Owen Dodson

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Owen Vincent Dodson (November 28, 1914 – June 21, 1983) was an American poet, novelist, and playwright. He was one of the leading African-American poets of his time, associated with the generation of black poets following the Harlem Renaissance.[1]

Born in Brooklyn, New York, USA, Dodson studied at Bates College (B.A. 1936) and at the Yale School of Drama (M.F.A. 1939). He taught at Howard University, where he was chair of the Drama Department, from 1940 to 1970, and briefly at Spelman College and Atlanta University.[2] James V. Hatch has explained that Dodson "is the product of two parallel forces—the Black experience in America with its folk and urban routes, and a classical humanistic education."[3]

Dodson's poetry varied widely and covered a broad range of subjects, styles, and forms. He wrote at times, though rarely, in black dialect, and at others quoted and alluded to classical poetry and drama. He wrote about religion and about sexuality—he was gay, though he was briefly engaged to Priscilla Heath, a Bates classmate.[2] One critic describes him as "a brilliant, gay man who discovered his sexual preference early in life, but who was nevertheless unlucky and unhappy in several ill-fated relationships."[4]

He was closely associated with poets W. H. Auden and William Stanley Braithwaite, but his influences were difficult to pin down. In an interview with Charles H. Rowell, he said:

Well, every writer, at the beginning of his career, is influenced by somebody. Surely it's true that the ragtime rhythms of Langston Hughes and the order of Countee Cullen, his devotion to the church, have influenced me. But you know if you listen to Bach and then listen to the early Haydn you can see a cross between the two--you can see that Bach was influenced by Haydn. Then, if you listen to Haydn at his maturity and then listen to Beethoven, then you can see that Beethoven was influenced at the beginning of his career. And if you listen to the greatest Beethoven and then you listen to the early Brahms, you can see that the early Brahms was influenced by the later Beethoven. Then he became his own style. He got his own idea of life. You admire your father, and you imitate his gestures and his stance--the way he talks, the way he holds his glass, the way he kisses his wife. There is something about him that influences you. But then as you grow older, you begin to get your own style, your own class, your own idea of what is going on. Oh, yes, it's true that Langston Hughes and Countee Cullen influenced me.[5]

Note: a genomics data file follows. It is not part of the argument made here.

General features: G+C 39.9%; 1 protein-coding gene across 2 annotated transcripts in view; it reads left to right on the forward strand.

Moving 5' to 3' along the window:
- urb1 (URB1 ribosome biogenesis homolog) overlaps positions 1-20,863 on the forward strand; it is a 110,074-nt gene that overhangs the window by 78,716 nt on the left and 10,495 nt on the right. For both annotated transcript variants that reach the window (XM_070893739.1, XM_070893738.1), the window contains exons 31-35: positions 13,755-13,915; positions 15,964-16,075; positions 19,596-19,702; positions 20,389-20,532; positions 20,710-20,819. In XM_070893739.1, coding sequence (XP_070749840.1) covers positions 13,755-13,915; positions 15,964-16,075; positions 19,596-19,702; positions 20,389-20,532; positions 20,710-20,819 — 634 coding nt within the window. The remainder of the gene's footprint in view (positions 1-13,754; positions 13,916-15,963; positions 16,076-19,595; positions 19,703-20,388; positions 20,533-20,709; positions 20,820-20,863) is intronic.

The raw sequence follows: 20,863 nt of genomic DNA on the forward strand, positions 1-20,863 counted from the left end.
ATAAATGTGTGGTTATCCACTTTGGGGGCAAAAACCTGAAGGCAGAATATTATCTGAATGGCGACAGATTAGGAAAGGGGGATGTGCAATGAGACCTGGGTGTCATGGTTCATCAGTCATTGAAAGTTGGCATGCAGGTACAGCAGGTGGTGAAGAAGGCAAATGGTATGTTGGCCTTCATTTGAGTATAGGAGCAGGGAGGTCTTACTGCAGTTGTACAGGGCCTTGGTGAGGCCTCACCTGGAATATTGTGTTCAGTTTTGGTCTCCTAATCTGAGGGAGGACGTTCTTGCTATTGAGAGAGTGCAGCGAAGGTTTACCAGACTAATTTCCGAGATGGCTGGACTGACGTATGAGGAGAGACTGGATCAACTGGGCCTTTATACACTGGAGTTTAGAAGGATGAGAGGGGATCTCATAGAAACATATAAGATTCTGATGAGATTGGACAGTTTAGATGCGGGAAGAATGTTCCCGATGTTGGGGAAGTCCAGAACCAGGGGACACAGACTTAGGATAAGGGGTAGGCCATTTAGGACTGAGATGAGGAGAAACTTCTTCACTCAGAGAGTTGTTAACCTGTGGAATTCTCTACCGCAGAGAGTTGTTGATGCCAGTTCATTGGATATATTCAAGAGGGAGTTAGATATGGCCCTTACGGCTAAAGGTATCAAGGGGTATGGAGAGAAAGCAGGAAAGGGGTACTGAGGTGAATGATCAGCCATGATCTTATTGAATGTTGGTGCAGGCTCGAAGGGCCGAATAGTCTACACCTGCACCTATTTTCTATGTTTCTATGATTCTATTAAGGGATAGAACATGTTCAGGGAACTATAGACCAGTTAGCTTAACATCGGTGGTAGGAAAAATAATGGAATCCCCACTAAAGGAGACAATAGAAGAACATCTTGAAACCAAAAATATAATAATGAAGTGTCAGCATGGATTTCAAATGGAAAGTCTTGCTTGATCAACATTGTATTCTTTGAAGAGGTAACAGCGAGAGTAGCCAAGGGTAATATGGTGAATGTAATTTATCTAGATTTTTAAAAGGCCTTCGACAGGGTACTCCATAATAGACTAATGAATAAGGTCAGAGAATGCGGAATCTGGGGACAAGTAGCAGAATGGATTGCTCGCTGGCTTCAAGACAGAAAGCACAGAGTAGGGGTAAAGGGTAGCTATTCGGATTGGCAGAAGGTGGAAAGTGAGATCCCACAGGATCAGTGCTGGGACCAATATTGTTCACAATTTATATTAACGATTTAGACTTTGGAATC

In drama, he cited Henrik Ibsen as an influence, though again as an initial relationship later to be reworked and half-forgotten.[5] Dodson's two novels are generally considered to be autobiographical.[2]

Dodson died from cardiovascular disease at the age of 69.

Dodson is one of the subjects of Hilton Als' 1996 book The Women; according to Als, Dodson was his mentor and lover.[1][6]

Works[edit]

Poetry:

  • Powerful Long Ladder (1940)
  • The Confession Stone: Song Cycles (1970)
    • Poems from The Confession Stone were set to music by composer Robert Fleming (1968).
  • The Harlem Book of the Dead (1978). Collaboration with photographer James Van Der Zee and artist Camille Billops.

Plays:

  • Bayou Legend
  • Divine Comedy
  • Till Victory Is Won
  • New World A-Coming
  • Garden of Time (1945)
  • The Confession Stone (1960)

Novels:

  • Boy at the Window (1951)
  • Come Home Early, Child (1967)

References[edit]

  1. ^ a b Lee, Andrea (1997-01-05), "Fatal Limitations", New York Times 
  2. ^ a b c Hatch, James V. Sorrow is the Only Faithful One: The Life of Owen Dodson. (Illinois, 1993).
  3. ^ Hatch, "The Alchemy of Owen Dodson," Black American Literature Forum, Vol. 14, No. 2. (Summer, 1980), 51.
  4. ^ Wilkerson, Margaret B. "Review of Hatch, Sorrow is the Only Faithful One". MELUS 21 (1): 152–154. 
  5. ^ a b Rowell, Charles H. "An Interview with Owen Dodson," Callaloo 20,3 (1997).
  6. ^ Bernstein, Richard (1997-01-01), "Feminine Mystique in the Eyes of an 'Auntie Man'", New York Times, retrieved 2009-12-01 

Further reading[edit]

External links[edit]